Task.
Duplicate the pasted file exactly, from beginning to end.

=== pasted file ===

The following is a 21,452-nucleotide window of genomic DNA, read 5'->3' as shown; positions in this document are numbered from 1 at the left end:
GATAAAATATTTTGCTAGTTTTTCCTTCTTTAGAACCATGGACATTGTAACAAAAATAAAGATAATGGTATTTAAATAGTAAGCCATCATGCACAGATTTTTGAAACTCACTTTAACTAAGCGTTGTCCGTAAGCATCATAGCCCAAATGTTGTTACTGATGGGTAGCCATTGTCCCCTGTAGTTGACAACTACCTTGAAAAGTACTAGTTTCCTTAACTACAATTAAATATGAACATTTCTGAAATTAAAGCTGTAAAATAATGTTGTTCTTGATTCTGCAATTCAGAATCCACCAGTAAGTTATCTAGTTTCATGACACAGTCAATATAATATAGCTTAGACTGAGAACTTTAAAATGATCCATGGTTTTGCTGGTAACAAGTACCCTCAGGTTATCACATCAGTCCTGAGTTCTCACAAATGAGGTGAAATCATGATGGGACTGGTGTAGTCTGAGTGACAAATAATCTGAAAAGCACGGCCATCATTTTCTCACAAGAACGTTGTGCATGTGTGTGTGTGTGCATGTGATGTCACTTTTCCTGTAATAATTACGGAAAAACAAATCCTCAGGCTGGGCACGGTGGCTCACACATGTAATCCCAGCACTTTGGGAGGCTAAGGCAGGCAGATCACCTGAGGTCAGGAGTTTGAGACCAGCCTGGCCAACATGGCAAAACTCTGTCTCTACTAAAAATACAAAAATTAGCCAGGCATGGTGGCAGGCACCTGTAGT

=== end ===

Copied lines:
The following is a 21,452-nucleotide window of genomic DNA, read 5'->3' as shown; positions in this document are numbered from 1 at the left end:
GATAAAATATTTTGCTAGTTTTTCCTTCTTTAGAACCATGGACATTGTAACAAAAATAAAGATAATGGTATTTAAATAGTAAGCCATCATGCACAGATTTTTGAAACTCACTTTAACTAAGCGTTGTCCGTAAGCATCATAGCCCAAATGTTGTTACTGATGGGTAGCCATTGTCCCCTGTAGTTGACAACTACCTTGAAAAGTACTAGTTTCCTTAACTACAATTAAATATGAACATTTCTGAAATTAAAGCTGTAAAATAATGTTGTTCTTGATTCTGCAATTCAGAATCCACCAGTAAGTTATCTAGTTTCATGACACAGTCAATATAATATAGCTTAGACTGAGAACTTTAAAATGATCCATGGTTTTGCTGGTAACAAGTACCCTCAGGTTATCACATCAGTCCTGAGTTCTCACAAATGAGGTGAAATCATGATGGGACTGGTGTAGTCTGAGTGACAAATAATCTGAAAAGCACGGCCATCATTTTCTCACAAGAACGTTGTGCATGTGTGTGTGTGTGCATGTGATGTCACTTTTCCTGTAATAATTACGGAAAAACAAATCCTCAGGCTGGGCACGGTGGCTCACACATGTAATCCCAGCACTTTGGGAGGCTAAGGCAGGCAGATCACCTGAGGTCAGGAGTTTGAGACCAGCCTGGCCAACATGGCAAAACTCTGTCTCTACTAAAAATACAAAAATTAGCCAGGCATGGTGGCAGGCACCTGTAGT